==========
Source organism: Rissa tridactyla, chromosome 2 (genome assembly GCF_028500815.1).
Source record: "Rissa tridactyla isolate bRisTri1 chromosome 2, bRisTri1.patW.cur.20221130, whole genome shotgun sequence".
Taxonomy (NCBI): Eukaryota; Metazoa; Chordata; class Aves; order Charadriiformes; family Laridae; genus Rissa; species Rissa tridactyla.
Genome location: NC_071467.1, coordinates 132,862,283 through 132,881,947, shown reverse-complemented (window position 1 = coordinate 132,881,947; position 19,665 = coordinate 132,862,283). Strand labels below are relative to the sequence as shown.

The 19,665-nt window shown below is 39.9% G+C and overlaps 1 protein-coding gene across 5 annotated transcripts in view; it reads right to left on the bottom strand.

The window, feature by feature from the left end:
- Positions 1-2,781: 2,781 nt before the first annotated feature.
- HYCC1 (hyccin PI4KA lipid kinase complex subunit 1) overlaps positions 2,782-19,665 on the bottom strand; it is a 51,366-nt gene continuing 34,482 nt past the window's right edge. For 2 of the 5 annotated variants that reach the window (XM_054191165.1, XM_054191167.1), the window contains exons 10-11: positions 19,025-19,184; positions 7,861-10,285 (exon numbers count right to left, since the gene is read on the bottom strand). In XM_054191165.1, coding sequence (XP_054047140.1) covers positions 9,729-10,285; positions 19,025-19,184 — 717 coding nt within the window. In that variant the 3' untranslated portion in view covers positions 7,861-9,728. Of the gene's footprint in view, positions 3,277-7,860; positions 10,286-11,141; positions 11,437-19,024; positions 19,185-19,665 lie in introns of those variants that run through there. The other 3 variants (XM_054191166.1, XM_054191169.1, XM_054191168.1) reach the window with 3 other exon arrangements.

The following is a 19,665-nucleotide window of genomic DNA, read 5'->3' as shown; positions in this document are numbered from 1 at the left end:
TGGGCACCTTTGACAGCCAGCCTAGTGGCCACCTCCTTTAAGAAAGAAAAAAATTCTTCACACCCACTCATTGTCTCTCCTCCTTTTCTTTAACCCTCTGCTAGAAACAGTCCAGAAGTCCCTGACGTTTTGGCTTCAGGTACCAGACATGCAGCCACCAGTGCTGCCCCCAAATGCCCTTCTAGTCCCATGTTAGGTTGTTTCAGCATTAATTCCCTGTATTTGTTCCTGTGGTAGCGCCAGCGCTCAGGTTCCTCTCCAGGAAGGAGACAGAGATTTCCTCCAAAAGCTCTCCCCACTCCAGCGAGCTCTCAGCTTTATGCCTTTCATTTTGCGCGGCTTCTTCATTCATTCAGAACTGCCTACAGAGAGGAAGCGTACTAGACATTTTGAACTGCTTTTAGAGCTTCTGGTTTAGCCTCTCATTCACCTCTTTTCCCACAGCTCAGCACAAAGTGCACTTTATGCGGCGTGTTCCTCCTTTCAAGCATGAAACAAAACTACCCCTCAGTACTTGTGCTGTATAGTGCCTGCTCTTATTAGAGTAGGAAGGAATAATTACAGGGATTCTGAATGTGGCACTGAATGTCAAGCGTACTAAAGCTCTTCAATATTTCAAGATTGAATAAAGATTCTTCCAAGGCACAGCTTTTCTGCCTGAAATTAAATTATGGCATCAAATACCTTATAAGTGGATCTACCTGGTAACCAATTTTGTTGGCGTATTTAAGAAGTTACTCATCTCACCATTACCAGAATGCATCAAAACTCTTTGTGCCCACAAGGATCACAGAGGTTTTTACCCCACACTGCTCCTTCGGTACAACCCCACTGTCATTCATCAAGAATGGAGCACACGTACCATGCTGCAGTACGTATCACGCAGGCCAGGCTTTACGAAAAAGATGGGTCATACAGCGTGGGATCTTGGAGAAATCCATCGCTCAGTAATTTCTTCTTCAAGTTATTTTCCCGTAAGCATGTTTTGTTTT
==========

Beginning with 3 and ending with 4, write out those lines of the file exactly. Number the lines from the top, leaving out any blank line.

Taxonomy (NCBI): Eukaryota; Metazoa; Chordata; class Aves; order Charadriiformes; family Laridae; genus Rissa; species Rissa tridactyla.
Genome location: NC_071467.1, coordinates 132,862,283 through 132,881,947, shown reverse-complemented (window position 1 = coordinate 132,881,947; position 19,665 = coordinate 132,862,283). Strand labels below are relative to the sequence as shown.